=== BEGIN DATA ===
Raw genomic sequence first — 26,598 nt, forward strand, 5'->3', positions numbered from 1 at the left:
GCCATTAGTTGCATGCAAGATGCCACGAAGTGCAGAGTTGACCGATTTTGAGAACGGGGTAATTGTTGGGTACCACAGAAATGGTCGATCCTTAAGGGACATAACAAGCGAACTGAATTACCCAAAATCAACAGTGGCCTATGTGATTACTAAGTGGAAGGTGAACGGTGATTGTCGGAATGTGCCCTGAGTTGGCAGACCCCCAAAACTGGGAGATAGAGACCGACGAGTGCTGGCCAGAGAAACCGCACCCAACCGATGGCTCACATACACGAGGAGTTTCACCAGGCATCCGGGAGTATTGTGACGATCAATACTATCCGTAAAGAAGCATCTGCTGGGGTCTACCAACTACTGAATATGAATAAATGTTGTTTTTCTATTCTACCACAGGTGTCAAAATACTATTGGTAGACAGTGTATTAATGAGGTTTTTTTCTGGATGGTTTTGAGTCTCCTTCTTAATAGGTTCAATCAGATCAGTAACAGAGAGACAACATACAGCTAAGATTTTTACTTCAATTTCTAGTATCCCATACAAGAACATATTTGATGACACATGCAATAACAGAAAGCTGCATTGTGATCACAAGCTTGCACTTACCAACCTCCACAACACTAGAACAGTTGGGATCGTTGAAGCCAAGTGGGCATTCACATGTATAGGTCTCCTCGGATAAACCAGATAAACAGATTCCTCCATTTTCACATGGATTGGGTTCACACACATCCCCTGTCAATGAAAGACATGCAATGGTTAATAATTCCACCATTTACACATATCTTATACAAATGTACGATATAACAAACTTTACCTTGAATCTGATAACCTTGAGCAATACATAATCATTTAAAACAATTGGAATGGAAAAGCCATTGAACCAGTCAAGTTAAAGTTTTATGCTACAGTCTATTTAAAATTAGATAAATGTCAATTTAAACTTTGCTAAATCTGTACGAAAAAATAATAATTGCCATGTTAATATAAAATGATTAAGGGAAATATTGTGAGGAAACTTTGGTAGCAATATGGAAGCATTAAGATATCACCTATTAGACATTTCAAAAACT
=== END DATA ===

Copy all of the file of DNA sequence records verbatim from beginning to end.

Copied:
Raw genomic sequence first — 26,598 nt, forward strand, 5'->3', positions numbered from 1 at the left:
GCCATTAGTTGCATGCAAGATGCCACGAAGTGCAGAGTTGACCGATTTTGAGAACGGGGTAATTGTTGGGTACCACAGAAATGGTCGATCCTTAAGGGACATAACAAGCGAACTGAATTACCCAAAATCAACAGTGGCCTATGTGATTACTAAGTGGAAGGTGAACGGTGATTGTCGGAATGTGCCCTGAGTTGGCAGACCCCCAAAACTGGGAGATAGAGACCGACGAGTGCTGGCCAGAGAAACCGCACCCAACCGATGGCTCACATACACGAGGAGTTTCACCAGGCATCCGGGAGTATTGTGACGATCAATACTATCCGTAAAGAAGCATCTGCTGGGGTCTACCAACTACTGAATATGAATAAATGTTGTTTTTCTATTCTACCACAGGTGTCAAAATACTATTGGTAGACAGTGTATTAATGAGGTTTTTTTCTGGATGGTTTTGAGTCTCCTTCTTAATAGGTTCAATCAGATCAGTAACAGAGAGACAACATACAGCTAAGATTTTTACTTCAATTTCTAGTATCCCATACAAGAACATATTTGATGACACATGCAATAACAGAAAGCTGCATTGTGATCACAAGCTTGCACTTACCAACCTCCACAACACTAGAACAGTTGGGATCGTTGAAGCCAAGTGGGCATTCACATGTATAGGTCTCCTCGGATAAACCAGATAAACAGATTCCTCCATTTTCACATGGATTGGGTTCACACACATCCCCTGTCAATGAAAGACATGCAATGGTTAATAATTCCACCATTTACACATATCTTATACAAATGTACGATATAACAAACTTTACCTTGAATCTGATAACCTTGAGCAATACATAATCATTTAAAACAATTGGAATGGAAAAGCCATTGAACCAGTCAAGTTAAAGTTTTATGCTACAGTCTATTTAAAATTAGATAAATGTCAATTTAAACTTTGCTAAATCTGTACGAAAAAATAATAATTGCCATGTTAATATAAAATGATTAAGGGAAATATTGTGAGGAAACTTTGGTAGCAATATGGAAGCATTAAGATATCACCTATTAGACATTTCAAAAACT